International psych. honors society inducts new menbers at UConn
Published: Wednesday, December 4, 2013
Updated: Wednesday, December 4, 2013 00:12
Tuesday night at the Dodd Center, UConn chapter of Psi Chi, the International Honor Society in Psychology, inducted 17 new members. The psychology majors and minors were required to have a GPA of at least 3.4 and be in the top 3 percent of their class. Accepted students also had to have at least 2nd-semester sophomore standing, and must have completed nine semester hours of psychology courses. On average, the UConn chapter receives around thirty applications for membership within a given semester, and the quality of each terms applicants has steadily risen.
The guest speaker at the event was Professor Seth Kalichman, who was inducted into Psi Chi in 1982. Professor Kalichman has had an extensive career in research and has published numerous papers and books on issues such as AIDS behavioral research and substance use risks. He discussed the practical applications of psychology, and its potential to help deal with the growing AIDS epidemic in his presentation titled, “Psychology in action: Behavioral interventions to prevent HIV/AIDS in South Africa”. Kalichman discussed the research his team conducted in Cape Town, South Africa, and the way that community and group behavior intervention affected the cultural norms that lead to AIDS transmission. “The intervention that we tested was through community engagement, individual level workshops and community-level intervention,” Kalichman said.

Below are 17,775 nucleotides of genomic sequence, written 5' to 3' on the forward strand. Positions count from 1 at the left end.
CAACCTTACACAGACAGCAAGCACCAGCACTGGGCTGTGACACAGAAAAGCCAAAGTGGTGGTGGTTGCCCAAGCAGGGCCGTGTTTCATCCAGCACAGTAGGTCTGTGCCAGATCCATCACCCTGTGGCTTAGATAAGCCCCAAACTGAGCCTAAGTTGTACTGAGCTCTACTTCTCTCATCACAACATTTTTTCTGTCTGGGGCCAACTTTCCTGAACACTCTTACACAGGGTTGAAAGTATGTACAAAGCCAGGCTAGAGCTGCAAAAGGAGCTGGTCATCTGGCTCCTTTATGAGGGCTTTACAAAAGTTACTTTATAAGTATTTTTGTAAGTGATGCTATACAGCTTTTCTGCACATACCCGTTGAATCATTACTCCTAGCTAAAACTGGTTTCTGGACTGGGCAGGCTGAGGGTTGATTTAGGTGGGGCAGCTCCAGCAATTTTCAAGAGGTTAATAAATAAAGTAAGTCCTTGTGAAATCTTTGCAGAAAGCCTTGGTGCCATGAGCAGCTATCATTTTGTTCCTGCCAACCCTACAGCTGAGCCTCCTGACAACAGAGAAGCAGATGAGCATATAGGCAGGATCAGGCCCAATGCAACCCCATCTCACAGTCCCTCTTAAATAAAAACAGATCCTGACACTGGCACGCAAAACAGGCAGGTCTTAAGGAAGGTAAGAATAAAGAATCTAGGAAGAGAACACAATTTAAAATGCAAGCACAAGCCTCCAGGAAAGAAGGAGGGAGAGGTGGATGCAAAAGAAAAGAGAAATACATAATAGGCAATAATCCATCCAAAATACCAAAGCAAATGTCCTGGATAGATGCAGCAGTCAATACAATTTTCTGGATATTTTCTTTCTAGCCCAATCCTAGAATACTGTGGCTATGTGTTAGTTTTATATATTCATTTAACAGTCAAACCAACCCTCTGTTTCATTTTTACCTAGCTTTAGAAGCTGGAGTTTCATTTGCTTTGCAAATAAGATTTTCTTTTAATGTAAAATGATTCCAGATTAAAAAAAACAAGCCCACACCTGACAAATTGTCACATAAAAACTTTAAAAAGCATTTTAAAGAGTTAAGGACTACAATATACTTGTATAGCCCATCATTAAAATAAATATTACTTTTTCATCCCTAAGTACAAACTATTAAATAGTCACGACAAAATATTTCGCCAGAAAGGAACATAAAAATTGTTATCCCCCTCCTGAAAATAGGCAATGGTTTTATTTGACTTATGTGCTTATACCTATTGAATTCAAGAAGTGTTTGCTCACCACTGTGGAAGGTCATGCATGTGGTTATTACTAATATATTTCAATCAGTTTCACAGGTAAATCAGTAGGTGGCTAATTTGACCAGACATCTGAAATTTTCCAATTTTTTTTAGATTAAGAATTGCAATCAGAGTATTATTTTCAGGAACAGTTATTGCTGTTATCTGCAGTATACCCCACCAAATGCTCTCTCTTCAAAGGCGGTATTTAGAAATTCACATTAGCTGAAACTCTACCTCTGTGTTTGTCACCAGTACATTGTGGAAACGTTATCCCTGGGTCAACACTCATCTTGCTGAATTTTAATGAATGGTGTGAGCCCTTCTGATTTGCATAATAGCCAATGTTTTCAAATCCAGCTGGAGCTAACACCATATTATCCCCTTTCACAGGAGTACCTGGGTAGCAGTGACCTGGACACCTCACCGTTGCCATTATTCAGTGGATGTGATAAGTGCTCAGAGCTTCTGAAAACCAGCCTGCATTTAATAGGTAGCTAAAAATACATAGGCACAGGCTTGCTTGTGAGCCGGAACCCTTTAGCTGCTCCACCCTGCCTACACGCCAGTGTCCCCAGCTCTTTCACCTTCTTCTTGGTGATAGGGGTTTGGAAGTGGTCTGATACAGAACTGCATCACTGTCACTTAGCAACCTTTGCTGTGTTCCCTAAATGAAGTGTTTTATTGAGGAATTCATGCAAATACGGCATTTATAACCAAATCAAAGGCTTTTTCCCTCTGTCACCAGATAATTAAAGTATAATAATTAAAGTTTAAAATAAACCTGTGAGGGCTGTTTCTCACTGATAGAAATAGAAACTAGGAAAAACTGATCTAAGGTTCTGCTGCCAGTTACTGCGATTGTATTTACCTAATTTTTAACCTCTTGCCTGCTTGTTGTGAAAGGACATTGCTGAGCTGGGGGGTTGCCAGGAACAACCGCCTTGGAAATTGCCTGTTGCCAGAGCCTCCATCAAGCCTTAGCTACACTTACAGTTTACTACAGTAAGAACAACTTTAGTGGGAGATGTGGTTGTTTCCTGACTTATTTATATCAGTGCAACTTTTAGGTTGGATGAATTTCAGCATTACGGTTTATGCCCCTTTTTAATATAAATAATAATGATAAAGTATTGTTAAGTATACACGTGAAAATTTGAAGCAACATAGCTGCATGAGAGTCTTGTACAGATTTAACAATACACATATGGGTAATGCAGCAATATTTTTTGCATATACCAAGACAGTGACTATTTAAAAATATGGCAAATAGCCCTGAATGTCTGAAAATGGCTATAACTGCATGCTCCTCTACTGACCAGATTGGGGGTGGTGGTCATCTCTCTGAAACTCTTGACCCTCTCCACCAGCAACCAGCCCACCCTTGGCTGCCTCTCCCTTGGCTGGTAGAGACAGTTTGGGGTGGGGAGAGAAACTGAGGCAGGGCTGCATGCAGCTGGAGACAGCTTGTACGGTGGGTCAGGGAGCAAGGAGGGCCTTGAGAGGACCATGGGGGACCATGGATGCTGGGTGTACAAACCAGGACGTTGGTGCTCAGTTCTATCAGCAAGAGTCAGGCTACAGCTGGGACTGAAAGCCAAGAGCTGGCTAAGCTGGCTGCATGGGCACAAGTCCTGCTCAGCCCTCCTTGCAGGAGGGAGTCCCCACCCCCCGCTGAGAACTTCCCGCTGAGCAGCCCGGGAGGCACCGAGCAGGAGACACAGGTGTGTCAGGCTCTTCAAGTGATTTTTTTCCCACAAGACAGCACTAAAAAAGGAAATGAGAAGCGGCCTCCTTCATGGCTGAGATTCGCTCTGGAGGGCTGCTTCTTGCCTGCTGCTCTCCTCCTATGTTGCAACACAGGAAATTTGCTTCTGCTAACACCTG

Following Professor Kalichman’s remarks, Psi Chi President Ashley Raynock asked inductees to agree to the organization’s oath. New inductees then signed the Chapter’s Role Book, officiating their initiation into the organization. New members received a pin and certificate showing their official status as members of Psi Chi.
For many of the inductees, joining Psi Chi serves as a major accomplishment, and an important asset in achieving their future goals.
“I was interested in the benefits of being a member of Psi Chi, especially for how it helps when looking to apply for grad school,” 5th-semester psychology and spanish major Jennifer Selensky said.
Psi Chi is planning to hold several events over the course of the spring semester both for the benefit of its members and the general university population at large. According to Psi Chi President Raynock, the honor society hopes to host an upcoming GRE practice night and a Valentine’s Day event.